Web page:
And with that, the Brewers prepared to roar into the 1913 campaign. As the Sentinel put it on the morning of April 10, 1913:

Except they weren't.

The Brewers were ready, the fans were ready, but the weatherman wasn't. April 10, 1913 was a soggy, dreary day in Milwaukee. Conditions were generally poor all across the American Association, as a combination of snow and rain postponed all but a single game (Kansas City at Louisville, the visitors taking a comfortable lead in the standings with a 1.000 record). The parade was called off, the game was called off, and Milwaukeeans had to wait at least a day to see their new Brewer club. Brewer officials announced that they would try to hold the season opener the next day, April 11.

That next day wasn't any better. Rain continued to pound the Cream City, and the second game of the season was called off in the morning, before the fans got anywhere near the old wooden ballpark.

Faced with a second delay, manager Clark announced that his Opening Day starter would now be spitballer and vaudevillian Cyril Slapnicka. Hovlik would be next in line if Clark felt Cy wasn't ready to take the rubber, or if the game was delayed due to weather and Pep could count on Hovlik's "darkness" skills.

If everyone had been eager for baseball on April 10th, by the morning of the 12th they were downright desperate.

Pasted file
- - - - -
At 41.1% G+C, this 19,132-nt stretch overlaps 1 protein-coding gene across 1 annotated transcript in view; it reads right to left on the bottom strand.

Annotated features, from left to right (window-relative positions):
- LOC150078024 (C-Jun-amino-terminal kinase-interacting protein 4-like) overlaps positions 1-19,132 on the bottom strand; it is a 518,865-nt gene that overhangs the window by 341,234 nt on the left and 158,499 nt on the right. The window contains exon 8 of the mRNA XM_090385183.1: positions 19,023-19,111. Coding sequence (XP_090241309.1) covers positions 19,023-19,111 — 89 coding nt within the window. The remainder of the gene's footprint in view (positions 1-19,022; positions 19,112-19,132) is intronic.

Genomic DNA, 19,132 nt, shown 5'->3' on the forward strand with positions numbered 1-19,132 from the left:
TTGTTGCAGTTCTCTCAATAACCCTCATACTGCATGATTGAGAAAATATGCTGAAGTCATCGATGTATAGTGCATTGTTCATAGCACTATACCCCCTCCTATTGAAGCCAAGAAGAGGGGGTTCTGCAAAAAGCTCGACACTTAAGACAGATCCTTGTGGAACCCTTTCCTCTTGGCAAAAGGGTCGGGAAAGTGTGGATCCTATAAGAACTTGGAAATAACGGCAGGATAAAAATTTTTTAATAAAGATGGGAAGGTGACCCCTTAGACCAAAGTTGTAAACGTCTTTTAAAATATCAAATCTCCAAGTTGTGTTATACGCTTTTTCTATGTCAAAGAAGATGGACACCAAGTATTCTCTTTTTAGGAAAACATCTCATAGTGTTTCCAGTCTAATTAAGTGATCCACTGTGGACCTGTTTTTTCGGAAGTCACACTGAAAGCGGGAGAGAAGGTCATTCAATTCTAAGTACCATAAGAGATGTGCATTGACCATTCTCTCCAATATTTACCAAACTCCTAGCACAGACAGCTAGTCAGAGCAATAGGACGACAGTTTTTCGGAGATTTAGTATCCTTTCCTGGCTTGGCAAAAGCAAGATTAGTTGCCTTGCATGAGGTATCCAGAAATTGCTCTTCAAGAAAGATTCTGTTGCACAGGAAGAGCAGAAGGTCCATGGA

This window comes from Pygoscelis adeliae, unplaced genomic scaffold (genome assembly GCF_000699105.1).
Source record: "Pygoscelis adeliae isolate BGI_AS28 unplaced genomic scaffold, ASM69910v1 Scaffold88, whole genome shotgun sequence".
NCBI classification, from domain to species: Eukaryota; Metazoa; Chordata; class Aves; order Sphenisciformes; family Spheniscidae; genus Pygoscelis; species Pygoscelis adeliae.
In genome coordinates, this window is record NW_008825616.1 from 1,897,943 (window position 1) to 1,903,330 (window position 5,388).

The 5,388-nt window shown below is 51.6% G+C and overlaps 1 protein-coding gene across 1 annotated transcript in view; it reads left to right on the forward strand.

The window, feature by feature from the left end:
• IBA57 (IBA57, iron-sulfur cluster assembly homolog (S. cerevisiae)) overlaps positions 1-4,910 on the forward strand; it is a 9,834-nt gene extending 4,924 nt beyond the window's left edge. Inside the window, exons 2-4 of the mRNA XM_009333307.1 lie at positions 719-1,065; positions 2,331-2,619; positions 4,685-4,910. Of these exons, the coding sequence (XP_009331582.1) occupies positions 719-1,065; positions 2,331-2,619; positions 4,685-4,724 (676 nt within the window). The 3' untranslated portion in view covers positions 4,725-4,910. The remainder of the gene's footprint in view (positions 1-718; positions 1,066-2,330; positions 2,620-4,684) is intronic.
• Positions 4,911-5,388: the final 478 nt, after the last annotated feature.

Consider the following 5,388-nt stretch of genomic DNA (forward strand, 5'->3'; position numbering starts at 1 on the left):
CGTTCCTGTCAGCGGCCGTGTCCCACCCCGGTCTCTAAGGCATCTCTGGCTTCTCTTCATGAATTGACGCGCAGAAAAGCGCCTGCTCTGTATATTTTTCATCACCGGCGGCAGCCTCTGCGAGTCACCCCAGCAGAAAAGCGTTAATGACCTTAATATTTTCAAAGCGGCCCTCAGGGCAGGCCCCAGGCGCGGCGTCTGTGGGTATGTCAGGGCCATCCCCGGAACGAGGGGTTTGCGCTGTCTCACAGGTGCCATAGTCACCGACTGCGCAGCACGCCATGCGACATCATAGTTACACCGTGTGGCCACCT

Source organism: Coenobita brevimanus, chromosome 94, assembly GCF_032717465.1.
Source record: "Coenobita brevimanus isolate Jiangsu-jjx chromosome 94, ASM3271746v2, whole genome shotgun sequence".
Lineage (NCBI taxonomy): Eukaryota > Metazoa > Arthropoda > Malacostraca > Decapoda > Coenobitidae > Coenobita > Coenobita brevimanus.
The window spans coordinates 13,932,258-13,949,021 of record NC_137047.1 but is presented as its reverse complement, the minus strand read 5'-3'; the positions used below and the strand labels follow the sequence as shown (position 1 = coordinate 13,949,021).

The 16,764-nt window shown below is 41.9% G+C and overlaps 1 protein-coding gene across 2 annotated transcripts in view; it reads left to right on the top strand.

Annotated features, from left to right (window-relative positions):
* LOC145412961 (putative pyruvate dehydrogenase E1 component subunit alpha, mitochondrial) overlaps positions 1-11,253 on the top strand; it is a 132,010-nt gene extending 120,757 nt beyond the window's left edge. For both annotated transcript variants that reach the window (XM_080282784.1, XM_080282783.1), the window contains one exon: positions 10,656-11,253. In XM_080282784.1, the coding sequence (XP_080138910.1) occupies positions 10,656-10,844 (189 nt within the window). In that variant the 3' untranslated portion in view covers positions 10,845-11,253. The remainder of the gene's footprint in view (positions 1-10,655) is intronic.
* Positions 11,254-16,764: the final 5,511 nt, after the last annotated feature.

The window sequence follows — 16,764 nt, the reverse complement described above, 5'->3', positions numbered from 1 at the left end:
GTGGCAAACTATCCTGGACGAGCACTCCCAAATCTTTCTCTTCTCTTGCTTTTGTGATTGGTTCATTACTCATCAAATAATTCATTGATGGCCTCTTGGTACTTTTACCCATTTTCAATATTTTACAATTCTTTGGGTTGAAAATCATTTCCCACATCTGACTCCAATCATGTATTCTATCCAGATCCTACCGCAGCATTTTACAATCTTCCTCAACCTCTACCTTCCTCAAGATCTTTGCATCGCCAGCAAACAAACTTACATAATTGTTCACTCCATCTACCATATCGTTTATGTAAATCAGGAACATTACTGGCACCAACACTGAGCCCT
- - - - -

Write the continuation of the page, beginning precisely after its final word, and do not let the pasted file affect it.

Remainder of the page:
The Mudhens were particularly keen to get a game in, as they had to leave Milwaukee that evening on a train for Kansas City and their second series of the season.

Fortunately, the Athletic Park grounds were drying nicely, the rain was holding off, and at noon the Brewers announced that there would finally be a game. Armour could run his white-and-blue banner up the Majestic Building's flagpole for all Milwaukee to see.

The rain had stopped, but the air was frigid, the temperature right around freezing, as the teams took the field. 2,500 die-hards turned out, many dressed in their finest fur coats and covered in steamer blankets, and others lined the streets to peek trough knotholes.

Inside or outside the park, those brave souls were rewarded with a crackerjack game. Although the Mudhens put up a good fight, they lacked the Brewers' "pep" and were unable to plate a single run. The Brews, on the other hand, were able to score two runs in the bottom of the first. Clark came up to bat with men on the corners (outfielder Larry Chappell at first and second baseman Phil Lewis on third), and he flashed them the sign for a double steal. The Toledo catcher bit, and when he threw to second in a vain attempt to nab Chappell, Lewis was able to scramble home. Clark then lined a double off the right field wall to score Chappell and give the Brews the only runs they would need.

The Sentinel's cameras captured the action on and off the field (especially the same pair of fur-wrapped ladies that so attracted the Journal's attention).

As the Mudhens crept out of town on their way to Kansas City, the Journal puckishly observed that the Brewers' one-game win counted as a series sweep. Whoever was writing the headlines deserved a raise for this one:

"Some stunt", indeed.

The Brewers' 1913 season was off to a very stylish start.